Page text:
Many studies assumed that the major reason for the further evaluation of adrenal incidentalomas is for the purpose of detecting adrenal carcinoma. Given the rarity of this tumor and the lack of effective therapy in the later stages, the overall benefit of detection is small. On the other hand, subclinical, biochemically active adrenal adenomas are common and need to be better understood regarding their prevalence and long-term clinical outcomes. Given their prevalence and the significance of hypertension and diabetes, these tumors may become the reason for aggressive intervention in adrenal incidentaloma.
Diagnostic Tests to Evaluate Adrenal Mass
With few exceptions, the overall methodological quality of the studies we examined was poor. Higher quality studies are needed to properly assess the clinical usefulness of various diagnostic tests for adrenal incidentalomas. In contrast to published studies, future studies should make a rigorous attempt to clearly define and report eligibility criteria, sample characteristics, test methodology, and the definitions of positive and negative tests. Reference standards should be clearly delineated, completely independent of the tests being investigated, and as much as possible, include well defined outcomes, such as surgical or autopsy diagnoses.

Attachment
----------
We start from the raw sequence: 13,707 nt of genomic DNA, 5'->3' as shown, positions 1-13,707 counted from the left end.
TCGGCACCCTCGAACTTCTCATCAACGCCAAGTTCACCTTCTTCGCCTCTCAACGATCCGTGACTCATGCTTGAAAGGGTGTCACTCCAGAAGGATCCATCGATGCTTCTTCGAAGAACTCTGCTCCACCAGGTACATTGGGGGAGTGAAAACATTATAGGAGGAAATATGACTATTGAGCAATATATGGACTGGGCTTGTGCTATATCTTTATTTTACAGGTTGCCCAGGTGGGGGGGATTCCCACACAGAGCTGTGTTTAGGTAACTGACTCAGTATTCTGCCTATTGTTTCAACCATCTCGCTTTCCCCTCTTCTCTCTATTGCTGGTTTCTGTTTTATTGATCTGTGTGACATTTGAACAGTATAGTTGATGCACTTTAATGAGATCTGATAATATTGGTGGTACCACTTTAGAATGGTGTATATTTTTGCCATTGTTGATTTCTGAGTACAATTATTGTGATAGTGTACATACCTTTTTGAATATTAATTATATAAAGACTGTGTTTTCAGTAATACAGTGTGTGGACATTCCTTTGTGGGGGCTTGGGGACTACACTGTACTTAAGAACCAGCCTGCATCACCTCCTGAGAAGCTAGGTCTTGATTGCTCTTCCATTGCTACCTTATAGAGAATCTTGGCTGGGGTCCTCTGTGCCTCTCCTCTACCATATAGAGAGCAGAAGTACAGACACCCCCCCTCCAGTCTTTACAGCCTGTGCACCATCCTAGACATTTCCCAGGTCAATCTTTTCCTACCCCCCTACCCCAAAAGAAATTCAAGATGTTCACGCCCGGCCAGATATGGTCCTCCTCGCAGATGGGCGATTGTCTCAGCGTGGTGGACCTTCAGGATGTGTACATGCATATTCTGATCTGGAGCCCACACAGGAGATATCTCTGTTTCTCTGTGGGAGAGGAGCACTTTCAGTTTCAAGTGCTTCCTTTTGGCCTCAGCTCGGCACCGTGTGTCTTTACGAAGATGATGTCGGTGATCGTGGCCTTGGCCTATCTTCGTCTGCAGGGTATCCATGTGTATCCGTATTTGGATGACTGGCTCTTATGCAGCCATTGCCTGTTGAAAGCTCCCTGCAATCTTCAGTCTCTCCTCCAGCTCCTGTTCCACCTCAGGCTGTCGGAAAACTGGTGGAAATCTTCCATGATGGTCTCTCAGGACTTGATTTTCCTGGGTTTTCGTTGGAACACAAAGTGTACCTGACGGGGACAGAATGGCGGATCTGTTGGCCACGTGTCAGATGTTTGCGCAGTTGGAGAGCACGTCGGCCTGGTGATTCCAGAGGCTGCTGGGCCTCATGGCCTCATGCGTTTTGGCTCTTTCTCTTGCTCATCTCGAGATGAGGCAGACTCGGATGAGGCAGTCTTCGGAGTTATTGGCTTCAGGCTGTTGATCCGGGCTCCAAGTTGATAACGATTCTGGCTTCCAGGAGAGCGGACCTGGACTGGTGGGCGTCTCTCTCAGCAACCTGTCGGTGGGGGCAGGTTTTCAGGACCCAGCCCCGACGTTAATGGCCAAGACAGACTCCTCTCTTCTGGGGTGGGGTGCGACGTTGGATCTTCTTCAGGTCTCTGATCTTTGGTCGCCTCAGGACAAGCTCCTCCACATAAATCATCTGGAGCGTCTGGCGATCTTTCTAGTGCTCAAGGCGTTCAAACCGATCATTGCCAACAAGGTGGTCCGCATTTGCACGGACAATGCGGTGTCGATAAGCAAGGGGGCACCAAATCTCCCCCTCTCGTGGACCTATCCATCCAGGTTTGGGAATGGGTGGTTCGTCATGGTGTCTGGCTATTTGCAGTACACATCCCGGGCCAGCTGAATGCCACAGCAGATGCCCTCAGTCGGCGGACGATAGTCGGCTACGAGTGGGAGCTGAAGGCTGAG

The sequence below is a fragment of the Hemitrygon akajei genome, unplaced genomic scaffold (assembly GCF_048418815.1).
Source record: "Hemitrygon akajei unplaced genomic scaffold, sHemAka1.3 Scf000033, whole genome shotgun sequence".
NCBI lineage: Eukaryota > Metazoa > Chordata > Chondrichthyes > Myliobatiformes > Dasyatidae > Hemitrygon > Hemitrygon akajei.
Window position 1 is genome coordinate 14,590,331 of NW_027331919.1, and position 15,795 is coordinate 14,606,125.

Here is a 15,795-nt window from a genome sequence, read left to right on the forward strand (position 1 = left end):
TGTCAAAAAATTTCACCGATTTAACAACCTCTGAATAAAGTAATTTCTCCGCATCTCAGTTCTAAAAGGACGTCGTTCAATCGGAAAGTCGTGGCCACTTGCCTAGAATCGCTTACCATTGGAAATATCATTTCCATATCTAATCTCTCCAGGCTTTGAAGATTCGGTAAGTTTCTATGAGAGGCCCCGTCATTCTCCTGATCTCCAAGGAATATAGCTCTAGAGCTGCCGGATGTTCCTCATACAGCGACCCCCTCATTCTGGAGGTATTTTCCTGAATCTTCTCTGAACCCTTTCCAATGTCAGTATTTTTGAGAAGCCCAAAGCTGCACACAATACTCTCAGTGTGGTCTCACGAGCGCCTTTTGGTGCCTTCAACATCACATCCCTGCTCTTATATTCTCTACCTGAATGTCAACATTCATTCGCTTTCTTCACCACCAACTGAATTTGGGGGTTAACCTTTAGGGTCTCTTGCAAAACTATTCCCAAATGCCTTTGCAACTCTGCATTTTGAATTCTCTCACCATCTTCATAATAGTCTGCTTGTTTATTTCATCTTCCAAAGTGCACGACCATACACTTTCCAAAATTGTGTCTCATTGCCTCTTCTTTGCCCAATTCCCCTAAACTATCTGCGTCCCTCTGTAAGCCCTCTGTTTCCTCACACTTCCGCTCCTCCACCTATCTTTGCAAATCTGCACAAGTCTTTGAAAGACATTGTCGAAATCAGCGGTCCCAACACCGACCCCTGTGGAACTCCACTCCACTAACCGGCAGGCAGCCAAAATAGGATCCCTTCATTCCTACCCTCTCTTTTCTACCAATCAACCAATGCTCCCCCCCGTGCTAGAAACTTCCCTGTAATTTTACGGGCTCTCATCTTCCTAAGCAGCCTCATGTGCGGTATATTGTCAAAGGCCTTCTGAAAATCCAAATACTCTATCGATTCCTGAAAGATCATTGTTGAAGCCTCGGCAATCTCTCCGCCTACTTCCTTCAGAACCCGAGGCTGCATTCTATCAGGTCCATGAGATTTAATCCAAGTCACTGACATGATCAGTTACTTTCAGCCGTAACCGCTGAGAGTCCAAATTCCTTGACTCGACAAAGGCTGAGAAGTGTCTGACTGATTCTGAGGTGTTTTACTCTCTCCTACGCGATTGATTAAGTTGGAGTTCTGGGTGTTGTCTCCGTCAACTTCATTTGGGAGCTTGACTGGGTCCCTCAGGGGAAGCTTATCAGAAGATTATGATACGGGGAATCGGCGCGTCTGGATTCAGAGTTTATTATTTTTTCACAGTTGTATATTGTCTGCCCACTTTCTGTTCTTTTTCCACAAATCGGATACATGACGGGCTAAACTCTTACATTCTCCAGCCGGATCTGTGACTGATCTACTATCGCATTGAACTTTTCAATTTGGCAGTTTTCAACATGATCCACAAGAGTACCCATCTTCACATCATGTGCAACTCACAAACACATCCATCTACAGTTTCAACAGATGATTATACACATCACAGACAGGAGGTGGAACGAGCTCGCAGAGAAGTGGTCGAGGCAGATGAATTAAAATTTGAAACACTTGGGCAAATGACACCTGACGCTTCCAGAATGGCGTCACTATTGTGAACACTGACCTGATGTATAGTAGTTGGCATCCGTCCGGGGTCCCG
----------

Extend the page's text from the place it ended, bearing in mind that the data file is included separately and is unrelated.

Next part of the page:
Assessment of Surgical Techniques for Adrenalectomy
Future research should concentrate on defining the best procedure for each indication, as well as identifying other factors that may contribute to operating complications, such as the number of operations performed by the surgeon. In order to compare across series, it would be useful for authors to agree on standard definitions of such seemingly simple outcomes as operating time or post-operative length of stay. It would also be particularly useful to standardize the measurement and reporting of complications.